I was not done there! I headed up to the Meadowbrook Road meadow, another place I have not visited in quite some time. Fall migration obviously has taken place here, the bobolinks and meadowlarks are gone, as are most of the red-winged blackbirds - no breeding males here now. Again, an amazing wildflower spot! I felt a little intimidated here. There are butter-and-eggs, and plenty of other plants I have seen in almost all spots, but there are multiple species of thistle, what looked to be some sort of blue-violet vetch, two types of goldenrod, and partially hidden surprises of a white flower shaped as a morning glory - these are new to me. I felt a tinge of sadness at how quiet this location now is - fall is soon to set in.
- Mourning Dove (2 - not in the field, but on the road nearby)
- American Goldfinch (4 unseen, 5 pretty males)
- Ring-billed Gull (1 - also not in field, but flying overhead)
- American Crow (1 - off in the distance, probably at ACC)
- Song Sparrow (2! Both calling)
- Turkey Vulture (1 lazily floating overhead)
- Red-winged Blackbird (8 - either juveniles, or females - many chek calls while hiding in the cattail reeds)
- Savannah Sparrow (1 - sat on the wild parsnip that has gone to seed, only a few feet away, allowing me to study it in detail. I took copious field notes, as sparrows are easier to differentiate if you get to know them very well. Please see this post: http://watrlily.blogspot.com/2009/08/speaking-of-birds.html to see a photo of exactly what I saw, as Sue has seen it too!)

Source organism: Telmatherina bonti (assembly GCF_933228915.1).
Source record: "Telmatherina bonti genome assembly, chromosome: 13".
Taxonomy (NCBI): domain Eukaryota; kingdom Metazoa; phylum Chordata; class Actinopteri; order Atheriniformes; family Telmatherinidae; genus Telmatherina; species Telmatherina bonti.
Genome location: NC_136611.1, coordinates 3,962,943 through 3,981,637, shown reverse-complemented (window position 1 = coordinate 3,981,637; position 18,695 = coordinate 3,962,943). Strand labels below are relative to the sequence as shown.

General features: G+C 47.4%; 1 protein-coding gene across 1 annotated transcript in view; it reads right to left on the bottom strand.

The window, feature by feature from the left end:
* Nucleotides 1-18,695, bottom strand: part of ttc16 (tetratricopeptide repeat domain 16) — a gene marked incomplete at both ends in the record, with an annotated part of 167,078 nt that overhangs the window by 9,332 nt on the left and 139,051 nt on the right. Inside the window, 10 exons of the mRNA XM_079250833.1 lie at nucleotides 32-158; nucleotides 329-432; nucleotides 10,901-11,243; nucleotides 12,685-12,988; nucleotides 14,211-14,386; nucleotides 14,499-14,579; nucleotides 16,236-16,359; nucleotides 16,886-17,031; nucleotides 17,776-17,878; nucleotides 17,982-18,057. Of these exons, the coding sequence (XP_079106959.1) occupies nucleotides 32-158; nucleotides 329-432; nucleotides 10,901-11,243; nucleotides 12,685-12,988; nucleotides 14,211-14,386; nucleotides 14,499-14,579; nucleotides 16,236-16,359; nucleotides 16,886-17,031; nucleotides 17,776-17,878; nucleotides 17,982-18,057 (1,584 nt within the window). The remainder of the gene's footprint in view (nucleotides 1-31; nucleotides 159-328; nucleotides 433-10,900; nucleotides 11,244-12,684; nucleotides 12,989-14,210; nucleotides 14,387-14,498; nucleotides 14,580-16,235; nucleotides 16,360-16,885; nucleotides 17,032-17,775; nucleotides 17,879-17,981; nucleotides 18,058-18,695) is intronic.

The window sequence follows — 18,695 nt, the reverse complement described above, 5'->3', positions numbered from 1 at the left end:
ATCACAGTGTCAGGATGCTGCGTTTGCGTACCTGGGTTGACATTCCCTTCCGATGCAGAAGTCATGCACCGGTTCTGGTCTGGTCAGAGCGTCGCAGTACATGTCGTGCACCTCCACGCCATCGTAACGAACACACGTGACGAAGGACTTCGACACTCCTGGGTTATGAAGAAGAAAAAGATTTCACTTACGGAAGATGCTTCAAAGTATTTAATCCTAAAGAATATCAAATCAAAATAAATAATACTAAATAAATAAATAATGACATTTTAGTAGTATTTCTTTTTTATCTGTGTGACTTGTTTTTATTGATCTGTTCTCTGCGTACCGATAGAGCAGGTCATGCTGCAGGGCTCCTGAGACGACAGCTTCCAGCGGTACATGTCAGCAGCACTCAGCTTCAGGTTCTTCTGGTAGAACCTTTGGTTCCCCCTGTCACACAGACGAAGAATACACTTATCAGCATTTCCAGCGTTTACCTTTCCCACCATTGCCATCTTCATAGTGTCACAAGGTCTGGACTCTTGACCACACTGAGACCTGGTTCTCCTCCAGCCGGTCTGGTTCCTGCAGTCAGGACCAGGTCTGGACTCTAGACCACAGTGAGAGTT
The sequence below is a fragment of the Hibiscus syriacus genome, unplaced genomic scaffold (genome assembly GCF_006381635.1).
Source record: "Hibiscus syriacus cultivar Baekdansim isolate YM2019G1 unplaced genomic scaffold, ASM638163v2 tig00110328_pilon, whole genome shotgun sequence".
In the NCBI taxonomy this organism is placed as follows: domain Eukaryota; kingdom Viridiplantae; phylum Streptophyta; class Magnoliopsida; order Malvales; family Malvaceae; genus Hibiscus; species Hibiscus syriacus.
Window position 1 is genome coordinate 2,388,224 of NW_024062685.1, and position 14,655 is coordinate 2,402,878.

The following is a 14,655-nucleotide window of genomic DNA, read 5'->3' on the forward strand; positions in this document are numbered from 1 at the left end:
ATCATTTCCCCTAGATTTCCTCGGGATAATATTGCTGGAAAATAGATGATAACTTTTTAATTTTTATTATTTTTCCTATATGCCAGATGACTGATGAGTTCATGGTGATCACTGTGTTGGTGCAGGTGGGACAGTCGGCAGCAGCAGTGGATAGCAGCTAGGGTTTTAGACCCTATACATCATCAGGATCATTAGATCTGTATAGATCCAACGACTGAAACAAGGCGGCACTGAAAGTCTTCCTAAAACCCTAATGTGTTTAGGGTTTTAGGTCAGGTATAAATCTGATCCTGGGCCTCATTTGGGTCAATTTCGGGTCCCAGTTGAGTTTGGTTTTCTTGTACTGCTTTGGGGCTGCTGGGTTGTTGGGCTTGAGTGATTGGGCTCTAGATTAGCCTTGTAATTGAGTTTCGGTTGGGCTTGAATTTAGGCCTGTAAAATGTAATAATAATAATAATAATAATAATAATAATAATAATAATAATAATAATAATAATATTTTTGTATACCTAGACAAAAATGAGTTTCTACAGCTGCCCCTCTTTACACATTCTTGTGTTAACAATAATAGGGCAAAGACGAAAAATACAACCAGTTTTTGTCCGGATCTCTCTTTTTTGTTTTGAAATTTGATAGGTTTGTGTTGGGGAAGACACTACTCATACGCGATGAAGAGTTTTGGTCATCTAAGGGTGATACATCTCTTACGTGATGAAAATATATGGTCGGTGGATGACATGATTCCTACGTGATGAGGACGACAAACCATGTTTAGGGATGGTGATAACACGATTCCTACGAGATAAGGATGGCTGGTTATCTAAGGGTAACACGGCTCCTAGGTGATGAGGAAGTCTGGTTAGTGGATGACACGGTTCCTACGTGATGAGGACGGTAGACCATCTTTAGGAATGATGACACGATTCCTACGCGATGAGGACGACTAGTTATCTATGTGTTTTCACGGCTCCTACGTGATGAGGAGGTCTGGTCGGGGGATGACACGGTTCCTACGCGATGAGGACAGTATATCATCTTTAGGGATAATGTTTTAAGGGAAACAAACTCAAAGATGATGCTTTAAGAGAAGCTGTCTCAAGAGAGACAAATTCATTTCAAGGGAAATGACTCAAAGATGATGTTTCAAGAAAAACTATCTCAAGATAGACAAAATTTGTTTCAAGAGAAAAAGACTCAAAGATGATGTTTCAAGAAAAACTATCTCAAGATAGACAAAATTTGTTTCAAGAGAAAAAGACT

I was still not done! I recalled Adirondack Community College having a 'fitness trail.' I surprisingly have never visited it before. I found out it really wasn't much of a birding spot, but it did have plenty of wildflowers, and what I believe to be a sort of mint. I crushed some leaves between my fingers and there certainly was a minty scent. This was also the first place all year where I could easily identify poison ivy. I rarely look for it as I'm not allergic. I'm not kidding. I still struggle to ID it's many forms, which is unfortunate as I find some of them to be very pretty. I have found out that I actually had directly rubbed my fingers on some of it last week, looking it over, trying to figure out what it was. That's how "not allergic" I am. I had no reaction. Fine for me, but for the benefit of my nature buddies, I shall re-learn how to identify it, as transferring delicious berries with those oils on my hands could be dangerous to them!
- American Goldfinch (8 unseen, 1 juvenile male, 1 breeding male)
- Black-capped Chickadee (2 came right up to me, where I could have reached out to touch them! There were 10 more)
- American Crow (1)
- Northern Cardinal (1 - calling from a distance, sounded like it was right on campus)
- American Robin (1)
The heat finally got to me and I was hungry, so my walks for the day were done, and I was satisfied.
However, I did bird a bit more. For dinner I had Burger King, from the Queensbury location (by Aviation Mall). I cannot recall when this lot did not have gulls, I remember feeding french fries to them when I was a teenager. I had a good laugh all through dinner, watching them fight over spots on top of the lighting fixtures and the sign that read "New Angry Chicken." It was hilarious seeing one gull to a light.
- Ring-billed Gull (15, in various ages and plumages)
- American Crow (2)